I think there are three reasons.
First, you’re confirming what you’ve provided
is what they needed. There’s no miscommunication because they’ll reply to tell
you it’s exactly what they were looking for or they’ll clarify and ask you more
questions. Either way miscommunication is avoided.
Second, your follow up question reinforces
what you’ve done for the other person. This engages the principle of reciprocity. Should you ever need
help in the future they’ll be very likely to return the favor because this
principle of influence tells us people feel obligated to give back to those who
first give to them. If you don’t do a quick follow up the other person might
get what they need and simply move on without acknowledging what you’ve done
for them. While it may seem rude to not acknowledge the help, many people don’t
just want one more email. But, when you ask one more question is almost
guaranteed they’ll reply.
Third, and most importantly, when you ask one more question to make sure they got what they needed people seem to answer much more
positively. What I’ve noticed is the response I get is much different than a
simple “Thanks!” Here are a few responses I’ve received over the past month:
“That is outstanding – thank you – you’re the
“OMG yes thank you so much! I really
appreciate you!”
“Yes, that makes sense to me. Thank you for
“Thanks. All good stuff!”
I think you can see each response was much
better than a simple, “Thank you.” Everyone wins. Each person I helped was very
thankful. They felt better about me, which engaged liking, and my authority was enhanced in their
eyes. I also benefitted because, as noted above, reciprocity was engaged. If I
need help down the road don’t you think each of these people would happily step
up to the plate? I know they would.
My persuasion advice for you is this – ask one
more question this week. Whether by email or phone, after you’ve responded to
someone’s request for help ask, “Did that help?” or “Does that give you
everything you need?” I think you’ll be pleasantly surprised by the responses you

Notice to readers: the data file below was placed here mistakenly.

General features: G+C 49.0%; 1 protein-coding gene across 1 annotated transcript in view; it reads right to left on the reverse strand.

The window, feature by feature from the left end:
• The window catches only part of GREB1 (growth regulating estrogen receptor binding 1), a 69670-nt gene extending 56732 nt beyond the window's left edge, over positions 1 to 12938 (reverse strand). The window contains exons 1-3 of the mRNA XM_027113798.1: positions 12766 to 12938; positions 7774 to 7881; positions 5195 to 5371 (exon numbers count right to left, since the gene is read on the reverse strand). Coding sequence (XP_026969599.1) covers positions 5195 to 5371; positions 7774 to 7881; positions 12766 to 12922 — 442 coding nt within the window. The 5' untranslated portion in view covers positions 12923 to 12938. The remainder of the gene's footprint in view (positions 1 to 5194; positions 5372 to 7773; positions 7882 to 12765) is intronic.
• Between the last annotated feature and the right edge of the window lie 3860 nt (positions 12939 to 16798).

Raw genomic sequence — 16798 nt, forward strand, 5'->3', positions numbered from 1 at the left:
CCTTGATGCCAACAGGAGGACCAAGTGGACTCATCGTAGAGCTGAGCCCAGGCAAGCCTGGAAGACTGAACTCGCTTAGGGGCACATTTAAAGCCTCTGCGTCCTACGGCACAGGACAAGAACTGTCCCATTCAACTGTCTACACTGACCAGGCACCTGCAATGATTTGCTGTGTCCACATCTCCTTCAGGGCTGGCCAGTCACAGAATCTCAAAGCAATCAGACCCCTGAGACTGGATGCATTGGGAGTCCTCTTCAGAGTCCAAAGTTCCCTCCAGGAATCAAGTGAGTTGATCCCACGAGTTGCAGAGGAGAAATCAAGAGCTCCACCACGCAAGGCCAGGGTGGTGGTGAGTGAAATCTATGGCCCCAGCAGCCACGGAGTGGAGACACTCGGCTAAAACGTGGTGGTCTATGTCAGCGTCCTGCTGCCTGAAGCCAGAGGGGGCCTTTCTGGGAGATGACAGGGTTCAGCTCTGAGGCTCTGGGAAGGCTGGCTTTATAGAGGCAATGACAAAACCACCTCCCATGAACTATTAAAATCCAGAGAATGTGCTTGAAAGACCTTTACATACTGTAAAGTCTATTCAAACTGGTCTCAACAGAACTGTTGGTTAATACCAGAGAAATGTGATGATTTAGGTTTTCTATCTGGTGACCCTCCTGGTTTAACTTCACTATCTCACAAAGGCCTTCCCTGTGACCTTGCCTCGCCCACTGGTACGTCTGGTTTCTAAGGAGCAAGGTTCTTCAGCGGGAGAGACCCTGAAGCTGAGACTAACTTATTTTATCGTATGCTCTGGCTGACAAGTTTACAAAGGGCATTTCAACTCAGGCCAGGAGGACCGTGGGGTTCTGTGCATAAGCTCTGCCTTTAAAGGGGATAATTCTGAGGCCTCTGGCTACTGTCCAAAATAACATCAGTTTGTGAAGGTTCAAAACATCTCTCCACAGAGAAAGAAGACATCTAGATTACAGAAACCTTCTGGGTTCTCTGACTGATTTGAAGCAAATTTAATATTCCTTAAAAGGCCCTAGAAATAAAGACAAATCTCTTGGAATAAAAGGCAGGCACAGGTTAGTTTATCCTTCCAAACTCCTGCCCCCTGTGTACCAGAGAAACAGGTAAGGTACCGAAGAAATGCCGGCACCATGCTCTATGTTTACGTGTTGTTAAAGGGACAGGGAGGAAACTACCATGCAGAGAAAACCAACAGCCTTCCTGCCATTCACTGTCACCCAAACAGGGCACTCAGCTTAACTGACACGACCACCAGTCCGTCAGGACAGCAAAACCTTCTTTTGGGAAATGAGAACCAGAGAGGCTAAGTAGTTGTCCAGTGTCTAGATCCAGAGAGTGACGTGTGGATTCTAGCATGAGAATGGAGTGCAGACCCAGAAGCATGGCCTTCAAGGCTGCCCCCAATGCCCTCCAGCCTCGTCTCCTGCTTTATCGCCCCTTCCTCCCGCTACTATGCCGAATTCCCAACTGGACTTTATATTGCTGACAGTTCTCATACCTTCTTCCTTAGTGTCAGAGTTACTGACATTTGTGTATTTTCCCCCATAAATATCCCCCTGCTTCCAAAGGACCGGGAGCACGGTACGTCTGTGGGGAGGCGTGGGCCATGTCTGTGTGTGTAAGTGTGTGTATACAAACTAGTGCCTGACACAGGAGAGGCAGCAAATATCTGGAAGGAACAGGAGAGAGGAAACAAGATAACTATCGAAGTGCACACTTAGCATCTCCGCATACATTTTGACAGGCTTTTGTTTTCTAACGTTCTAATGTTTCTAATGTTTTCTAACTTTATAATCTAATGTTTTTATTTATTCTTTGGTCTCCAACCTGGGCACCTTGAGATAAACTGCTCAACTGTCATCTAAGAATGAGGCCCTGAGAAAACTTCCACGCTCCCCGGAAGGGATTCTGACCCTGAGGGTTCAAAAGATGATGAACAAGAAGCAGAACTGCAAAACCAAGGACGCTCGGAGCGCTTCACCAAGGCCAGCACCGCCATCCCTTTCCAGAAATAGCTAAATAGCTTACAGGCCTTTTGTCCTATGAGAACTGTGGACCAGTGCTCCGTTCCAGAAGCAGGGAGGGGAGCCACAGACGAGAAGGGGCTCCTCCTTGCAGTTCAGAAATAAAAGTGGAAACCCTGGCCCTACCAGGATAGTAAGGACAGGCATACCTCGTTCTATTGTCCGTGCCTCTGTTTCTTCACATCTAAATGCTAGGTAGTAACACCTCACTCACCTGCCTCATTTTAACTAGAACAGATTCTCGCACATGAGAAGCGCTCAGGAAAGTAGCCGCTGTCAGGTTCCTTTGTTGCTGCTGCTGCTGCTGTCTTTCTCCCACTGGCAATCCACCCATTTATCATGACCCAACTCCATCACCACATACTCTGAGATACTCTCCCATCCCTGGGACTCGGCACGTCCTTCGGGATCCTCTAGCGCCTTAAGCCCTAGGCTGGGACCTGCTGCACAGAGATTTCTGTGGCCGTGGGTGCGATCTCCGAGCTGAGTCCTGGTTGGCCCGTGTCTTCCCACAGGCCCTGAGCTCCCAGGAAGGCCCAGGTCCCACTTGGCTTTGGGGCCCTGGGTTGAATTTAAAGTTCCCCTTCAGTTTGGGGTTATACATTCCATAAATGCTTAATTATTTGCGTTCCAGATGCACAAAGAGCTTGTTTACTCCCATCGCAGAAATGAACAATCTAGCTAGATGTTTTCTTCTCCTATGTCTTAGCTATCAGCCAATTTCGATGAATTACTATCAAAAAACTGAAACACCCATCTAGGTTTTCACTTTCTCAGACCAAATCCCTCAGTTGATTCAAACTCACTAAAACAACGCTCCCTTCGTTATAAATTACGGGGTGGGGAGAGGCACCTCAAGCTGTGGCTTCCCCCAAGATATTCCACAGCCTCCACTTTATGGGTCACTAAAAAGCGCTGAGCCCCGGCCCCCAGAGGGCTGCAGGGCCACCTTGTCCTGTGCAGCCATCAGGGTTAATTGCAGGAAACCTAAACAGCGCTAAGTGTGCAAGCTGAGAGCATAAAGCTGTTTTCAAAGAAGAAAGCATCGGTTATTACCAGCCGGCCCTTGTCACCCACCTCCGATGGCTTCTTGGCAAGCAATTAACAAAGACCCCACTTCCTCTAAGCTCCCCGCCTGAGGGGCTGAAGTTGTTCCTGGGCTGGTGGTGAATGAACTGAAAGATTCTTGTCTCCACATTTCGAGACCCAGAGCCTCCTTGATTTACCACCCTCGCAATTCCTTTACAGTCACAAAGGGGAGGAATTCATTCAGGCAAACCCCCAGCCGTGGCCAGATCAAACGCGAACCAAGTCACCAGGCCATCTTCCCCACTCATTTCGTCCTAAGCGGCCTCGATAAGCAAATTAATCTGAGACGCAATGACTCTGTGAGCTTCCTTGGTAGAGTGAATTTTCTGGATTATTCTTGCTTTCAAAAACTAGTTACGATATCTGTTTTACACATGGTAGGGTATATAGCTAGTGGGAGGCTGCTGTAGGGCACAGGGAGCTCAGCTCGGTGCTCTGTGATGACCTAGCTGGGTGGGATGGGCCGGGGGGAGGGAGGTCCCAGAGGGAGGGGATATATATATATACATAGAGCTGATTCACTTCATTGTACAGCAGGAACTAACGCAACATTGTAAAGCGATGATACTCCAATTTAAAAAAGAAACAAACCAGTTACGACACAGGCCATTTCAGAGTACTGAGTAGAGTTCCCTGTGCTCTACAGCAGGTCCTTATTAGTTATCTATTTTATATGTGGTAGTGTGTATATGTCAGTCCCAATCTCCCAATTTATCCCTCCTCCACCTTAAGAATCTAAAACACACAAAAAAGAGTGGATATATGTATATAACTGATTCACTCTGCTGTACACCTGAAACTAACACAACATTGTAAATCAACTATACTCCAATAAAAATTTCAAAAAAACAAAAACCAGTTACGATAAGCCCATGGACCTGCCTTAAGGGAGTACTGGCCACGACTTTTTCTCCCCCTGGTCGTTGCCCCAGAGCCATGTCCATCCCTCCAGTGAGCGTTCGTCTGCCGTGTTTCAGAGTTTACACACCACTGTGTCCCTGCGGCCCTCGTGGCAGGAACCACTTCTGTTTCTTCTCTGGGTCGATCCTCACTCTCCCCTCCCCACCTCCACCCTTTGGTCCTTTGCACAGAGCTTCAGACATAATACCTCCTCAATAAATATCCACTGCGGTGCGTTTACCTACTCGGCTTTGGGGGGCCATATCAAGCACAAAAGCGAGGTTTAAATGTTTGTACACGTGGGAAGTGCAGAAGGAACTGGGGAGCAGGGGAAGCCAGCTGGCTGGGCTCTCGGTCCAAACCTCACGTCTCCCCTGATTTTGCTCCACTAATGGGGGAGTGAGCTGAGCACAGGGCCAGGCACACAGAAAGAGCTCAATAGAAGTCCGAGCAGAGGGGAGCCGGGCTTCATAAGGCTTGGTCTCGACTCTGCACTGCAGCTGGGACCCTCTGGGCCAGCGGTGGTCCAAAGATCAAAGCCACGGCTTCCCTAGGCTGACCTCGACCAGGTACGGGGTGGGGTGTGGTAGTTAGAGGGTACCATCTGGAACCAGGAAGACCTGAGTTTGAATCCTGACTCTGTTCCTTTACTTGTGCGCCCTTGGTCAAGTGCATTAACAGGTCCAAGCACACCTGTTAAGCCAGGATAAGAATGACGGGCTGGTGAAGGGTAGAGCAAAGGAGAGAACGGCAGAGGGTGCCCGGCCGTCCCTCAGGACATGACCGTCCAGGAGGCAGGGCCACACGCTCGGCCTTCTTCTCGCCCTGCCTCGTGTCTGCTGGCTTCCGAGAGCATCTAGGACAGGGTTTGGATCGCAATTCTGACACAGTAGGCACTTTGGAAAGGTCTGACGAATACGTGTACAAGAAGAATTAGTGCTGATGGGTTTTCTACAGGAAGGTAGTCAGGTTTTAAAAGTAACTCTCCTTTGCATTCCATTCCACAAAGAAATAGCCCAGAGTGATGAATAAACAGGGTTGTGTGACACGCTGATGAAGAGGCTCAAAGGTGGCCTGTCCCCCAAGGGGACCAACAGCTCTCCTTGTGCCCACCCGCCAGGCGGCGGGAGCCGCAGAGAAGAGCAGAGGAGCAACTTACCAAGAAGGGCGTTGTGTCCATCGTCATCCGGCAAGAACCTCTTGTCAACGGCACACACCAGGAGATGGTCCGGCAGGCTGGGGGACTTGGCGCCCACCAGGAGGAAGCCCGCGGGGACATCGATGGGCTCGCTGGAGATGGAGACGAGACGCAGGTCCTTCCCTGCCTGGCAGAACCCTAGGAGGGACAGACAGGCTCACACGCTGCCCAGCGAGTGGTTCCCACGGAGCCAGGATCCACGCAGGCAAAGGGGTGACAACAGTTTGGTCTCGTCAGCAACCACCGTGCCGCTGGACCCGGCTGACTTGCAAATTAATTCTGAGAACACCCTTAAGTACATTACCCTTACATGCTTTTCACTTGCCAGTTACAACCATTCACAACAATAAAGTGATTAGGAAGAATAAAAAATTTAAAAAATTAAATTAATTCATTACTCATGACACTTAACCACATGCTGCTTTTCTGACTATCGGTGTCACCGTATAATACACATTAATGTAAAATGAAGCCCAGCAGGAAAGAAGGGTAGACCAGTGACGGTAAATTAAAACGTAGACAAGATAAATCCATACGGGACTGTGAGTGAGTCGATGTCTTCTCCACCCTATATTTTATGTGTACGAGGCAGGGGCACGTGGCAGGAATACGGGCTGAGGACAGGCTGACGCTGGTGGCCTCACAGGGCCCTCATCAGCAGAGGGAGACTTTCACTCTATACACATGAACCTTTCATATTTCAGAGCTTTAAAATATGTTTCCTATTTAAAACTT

get. Over time you’ll find it translates into becoming a more persuasive
Brian Ahearn, CMCT®
Chief Influence Officer
Helping You Learn to Hear “Yes”.
Cialdini “Influence”
 Would you like to learn more about
influence from the experts? Check out the Cialdini “Influence” Series featuring Cialdini
Method Certified Trainers from around the world.


5 Tips for Persuasive Presentations

In June, I had the pleasure of giving a
keynote presentation to about 200 members of HRACO (Human Resources of Central
Ohio). It went really well and the best thing I can say is I persuaded many
people to try some of the influence tips I shared.
Often people ask me what I do to prepare for a
presentation. I’ll start by telling you what I don’t do – wing it. I always put
in lot of time, effort and practice. Here are five tips you might find helpful
next time you want to give a persuasive presentation.
1. Preparation – Vince Lombardi,
Hall of Fame coach of the Green Bay Packers, said, “Most people have the will
to win but few have the will to prepare to win.” This can’t be overstated
enough. Nobody would expect an athlete to perform with excellence without
countless hours of practice so why should you expect to give a great
presentation without plenty of practice?
When I do the Principles of Persuasion workshop
I stress this point – what you do before
the thing you do quite often makes your attempt at influence much easier. I’ll
spend at least an hour a day for weeks on end practicing my presentations. As I
do so I’m timing myself to make sure I stay within the allotted time. I work on
hand gestures, head movements at key times and voice inflection.
When I’m alone in the car I turn the radio off
and use the down time to practice. When I’m working out alone, between
exercises I practice parts of the talk. I’ll even record myself so I can hear
how it sounds.
2. Visual

– I use Power Point as a visual aid to almost all of my presentations and I’ll
have a handout for those who like to take notes. I highly recommend two books that